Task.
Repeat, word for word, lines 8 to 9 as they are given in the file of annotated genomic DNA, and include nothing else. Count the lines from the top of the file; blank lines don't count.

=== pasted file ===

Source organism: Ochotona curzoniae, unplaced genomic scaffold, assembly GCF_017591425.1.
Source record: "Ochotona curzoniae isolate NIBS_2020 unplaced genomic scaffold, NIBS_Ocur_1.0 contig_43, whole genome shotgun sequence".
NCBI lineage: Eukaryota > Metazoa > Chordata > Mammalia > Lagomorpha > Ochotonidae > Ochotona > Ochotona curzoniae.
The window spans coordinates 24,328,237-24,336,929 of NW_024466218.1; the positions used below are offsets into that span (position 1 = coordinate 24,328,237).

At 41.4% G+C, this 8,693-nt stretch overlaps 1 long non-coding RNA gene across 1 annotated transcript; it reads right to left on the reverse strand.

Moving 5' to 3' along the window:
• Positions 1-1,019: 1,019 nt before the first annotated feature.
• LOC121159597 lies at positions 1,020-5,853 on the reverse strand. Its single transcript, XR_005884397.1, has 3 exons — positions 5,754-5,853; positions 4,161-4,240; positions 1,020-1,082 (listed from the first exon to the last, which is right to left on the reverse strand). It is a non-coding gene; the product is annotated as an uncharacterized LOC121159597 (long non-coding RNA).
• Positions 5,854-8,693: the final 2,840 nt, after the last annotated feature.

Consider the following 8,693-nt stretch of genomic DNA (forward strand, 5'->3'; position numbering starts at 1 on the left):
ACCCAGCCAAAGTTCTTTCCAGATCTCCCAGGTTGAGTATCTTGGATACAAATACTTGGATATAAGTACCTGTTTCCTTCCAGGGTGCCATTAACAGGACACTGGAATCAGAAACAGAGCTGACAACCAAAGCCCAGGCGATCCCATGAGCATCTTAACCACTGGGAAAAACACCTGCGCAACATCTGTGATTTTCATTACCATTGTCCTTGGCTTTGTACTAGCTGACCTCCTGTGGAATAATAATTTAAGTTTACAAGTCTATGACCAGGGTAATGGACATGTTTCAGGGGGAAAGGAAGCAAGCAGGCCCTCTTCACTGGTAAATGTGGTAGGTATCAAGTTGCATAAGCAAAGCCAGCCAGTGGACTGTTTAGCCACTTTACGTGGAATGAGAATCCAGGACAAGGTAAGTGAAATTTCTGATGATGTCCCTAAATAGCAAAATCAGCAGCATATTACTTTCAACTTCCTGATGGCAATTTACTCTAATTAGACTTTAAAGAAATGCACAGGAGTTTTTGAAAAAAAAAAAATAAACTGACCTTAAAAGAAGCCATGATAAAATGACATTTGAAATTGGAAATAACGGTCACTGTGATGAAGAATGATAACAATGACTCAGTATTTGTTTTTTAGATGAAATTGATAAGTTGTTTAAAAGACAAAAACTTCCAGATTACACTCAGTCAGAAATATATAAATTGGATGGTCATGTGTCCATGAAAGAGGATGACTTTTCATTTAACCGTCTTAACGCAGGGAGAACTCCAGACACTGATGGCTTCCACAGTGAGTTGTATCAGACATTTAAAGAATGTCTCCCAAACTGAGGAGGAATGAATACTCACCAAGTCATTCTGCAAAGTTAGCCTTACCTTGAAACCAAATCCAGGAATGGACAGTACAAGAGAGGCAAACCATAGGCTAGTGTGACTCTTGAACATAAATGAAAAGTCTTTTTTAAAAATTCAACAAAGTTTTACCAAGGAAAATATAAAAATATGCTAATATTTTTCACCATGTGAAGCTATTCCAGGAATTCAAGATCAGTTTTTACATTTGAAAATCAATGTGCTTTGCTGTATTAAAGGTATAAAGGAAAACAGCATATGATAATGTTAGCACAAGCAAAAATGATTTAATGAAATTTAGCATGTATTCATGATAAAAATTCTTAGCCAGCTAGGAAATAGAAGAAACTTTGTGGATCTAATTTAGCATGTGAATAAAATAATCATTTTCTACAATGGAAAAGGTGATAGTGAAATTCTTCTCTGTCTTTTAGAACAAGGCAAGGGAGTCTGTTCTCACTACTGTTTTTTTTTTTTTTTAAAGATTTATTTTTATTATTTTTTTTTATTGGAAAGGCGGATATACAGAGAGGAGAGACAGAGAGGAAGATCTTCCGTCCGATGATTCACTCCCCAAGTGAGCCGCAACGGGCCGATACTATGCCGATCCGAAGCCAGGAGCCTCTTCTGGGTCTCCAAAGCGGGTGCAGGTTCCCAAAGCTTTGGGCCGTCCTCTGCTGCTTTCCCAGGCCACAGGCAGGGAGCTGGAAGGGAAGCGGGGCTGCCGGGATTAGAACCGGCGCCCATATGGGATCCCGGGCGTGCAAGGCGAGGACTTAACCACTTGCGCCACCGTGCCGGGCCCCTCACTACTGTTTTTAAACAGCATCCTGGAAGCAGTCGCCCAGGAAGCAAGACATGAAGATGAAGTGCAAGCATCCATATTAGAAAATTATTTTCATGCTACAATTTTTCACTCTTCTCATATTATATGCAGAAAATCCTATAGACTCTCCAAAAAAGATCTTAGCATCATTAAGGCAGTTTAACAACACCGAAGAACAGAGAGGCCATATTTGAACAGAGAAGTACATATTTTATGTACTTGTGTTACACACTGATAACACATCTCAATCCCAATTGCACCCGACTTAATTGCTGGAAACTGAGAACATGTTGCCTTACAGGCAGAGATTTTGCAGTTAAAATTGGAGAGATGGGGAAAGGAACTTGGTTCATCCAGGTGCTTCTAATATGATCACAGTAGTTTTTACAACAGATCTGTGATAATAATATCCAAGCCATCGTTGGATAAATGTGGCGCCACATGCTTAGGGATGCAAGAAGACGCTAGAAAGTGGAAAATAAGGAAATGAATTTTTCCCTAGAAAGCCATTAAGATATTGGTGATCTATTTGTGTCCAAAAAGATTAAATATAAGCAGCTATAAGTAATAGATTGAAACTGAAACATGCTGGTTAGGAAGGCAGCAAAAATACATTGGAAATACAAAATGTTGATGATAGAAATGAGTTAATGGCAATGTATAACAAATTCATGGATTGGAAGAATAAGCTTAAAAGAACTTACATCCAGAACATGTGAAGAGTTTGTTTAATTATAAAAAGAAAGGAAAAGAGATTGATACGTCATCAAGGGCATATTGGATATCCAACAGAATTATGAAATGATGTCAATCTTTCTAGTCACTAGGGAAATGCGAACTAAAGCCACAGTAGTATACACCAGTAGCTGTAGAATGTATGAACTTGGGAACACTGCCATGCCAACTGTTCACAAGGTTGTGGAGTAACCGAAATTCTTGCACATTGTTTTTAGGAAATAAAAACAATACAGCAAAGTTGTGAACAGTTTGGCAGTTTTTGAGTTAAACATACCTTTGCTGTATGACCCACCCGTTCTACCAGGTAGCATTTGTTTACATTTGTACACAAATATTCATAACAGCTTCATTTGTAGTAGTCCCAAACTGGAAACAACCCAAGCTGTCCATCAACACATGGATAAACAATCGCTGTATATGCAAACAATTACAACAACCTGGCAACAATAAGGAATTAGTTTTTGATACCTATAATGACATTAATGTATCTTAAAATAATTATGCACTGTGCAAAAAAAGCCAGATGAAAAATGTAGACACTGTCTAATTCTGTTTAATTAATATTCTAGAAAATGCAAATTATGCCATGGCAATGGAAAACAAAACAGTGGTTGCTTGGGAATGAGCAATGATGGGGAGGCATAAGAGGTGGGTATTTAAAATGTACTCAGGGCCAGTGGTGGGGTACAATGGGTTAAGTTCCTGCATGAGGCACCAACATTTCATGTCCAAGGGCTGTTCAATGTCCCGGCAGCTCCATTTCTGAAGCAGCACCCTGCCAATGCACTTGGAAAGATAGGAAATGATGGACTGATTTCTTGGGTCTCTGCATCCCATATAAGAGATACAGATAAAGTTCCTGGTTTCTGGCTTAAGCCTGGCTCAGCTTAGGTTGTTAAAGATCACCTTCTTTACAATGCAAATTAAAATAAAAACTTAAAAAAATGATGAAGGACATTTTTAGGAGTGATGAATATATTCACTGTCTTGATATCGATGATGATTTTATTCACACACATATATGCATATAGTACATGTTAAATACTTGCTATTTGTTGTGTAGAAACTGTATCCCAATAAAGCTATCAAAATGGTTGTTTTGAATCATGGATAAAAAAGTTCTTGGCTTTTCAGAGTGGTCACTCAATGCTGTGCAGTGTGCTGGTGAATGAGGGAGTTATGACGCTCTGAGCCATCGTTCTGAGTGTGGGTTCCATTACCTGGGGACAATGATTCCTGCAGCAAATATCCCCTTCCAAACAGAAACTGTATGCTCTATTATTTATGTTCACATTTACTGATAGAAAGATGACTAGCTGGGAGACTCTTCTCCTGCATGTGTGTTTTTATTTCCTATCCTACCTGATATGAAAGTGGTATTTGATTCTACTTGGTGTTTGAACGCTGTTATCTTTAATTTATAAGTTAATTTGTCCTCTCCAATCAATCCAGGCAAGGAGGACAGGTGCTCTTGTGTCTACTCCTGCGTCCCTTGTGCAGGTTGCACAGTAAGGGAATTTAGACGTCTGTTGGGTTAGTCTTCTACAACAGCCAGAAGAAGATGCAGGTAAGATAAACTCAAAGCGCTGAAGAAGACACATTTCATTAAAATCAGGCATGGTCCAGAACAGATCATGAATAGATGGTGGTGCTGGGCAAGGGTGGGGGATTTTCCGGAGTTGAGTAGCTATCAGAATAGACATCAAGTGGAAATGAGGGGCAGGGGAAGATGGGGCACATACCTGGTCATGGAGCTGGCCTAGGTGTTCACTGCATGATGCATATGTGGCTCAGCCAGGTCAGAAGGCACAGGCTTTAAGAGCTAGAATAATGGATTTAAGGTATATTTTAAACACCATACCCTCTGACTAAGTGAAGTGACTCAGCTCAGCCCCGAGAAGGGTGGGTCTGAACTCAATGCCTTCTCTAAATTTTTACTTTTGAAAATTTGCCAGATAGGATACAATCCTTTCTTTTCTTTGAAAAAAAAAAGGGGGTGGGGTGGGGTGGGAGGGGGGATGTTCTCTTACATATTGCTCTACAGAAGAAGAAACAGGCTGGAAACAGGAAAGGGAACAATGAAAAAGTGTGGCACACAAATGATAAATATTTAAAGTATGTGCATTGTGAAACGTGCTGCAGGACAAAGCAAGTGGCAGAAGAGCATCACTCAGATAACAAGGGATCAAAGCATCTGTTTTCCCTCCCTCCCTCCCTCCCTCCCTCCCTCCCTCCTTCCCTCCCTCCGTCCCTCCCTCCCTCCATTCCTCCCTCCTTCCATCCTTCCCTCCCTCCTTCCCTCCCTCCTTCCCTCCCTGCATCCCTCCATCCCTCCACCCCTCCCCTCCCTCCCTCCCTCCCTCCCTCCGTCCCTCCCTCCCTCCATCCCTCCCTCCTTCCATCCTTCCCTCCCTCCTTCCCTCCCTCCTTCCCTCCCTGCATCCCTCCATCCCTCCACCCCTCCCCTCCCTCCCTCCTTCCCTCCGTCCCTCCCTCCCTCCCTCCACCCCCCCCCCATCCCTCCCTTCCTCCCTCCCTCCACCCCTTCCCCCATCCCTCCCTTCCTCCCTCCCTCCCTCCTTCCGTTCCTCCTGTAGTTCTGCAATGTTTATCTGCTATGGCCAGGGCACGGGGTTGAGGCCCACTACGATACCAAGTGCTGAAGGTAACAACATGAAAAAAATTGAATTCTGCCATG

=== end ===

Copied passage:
• LOC121159597 lies at positions 1,020-5,853 on the reverse strand. Its single transcript, XR_005884397.1, has 3 exons — positions 5,754-5,853; positions 4,161-4,240; positions 1,020-1,082 (listed from the first exon to the last, which is right to left on the reverse strand). It is a non-coding gene; the product is annotated as an uncharacterized LOC121159597 (long non-coding RNA).
• Positions 5,854-8,693: the final 2,840 nt, after the last annotated feature.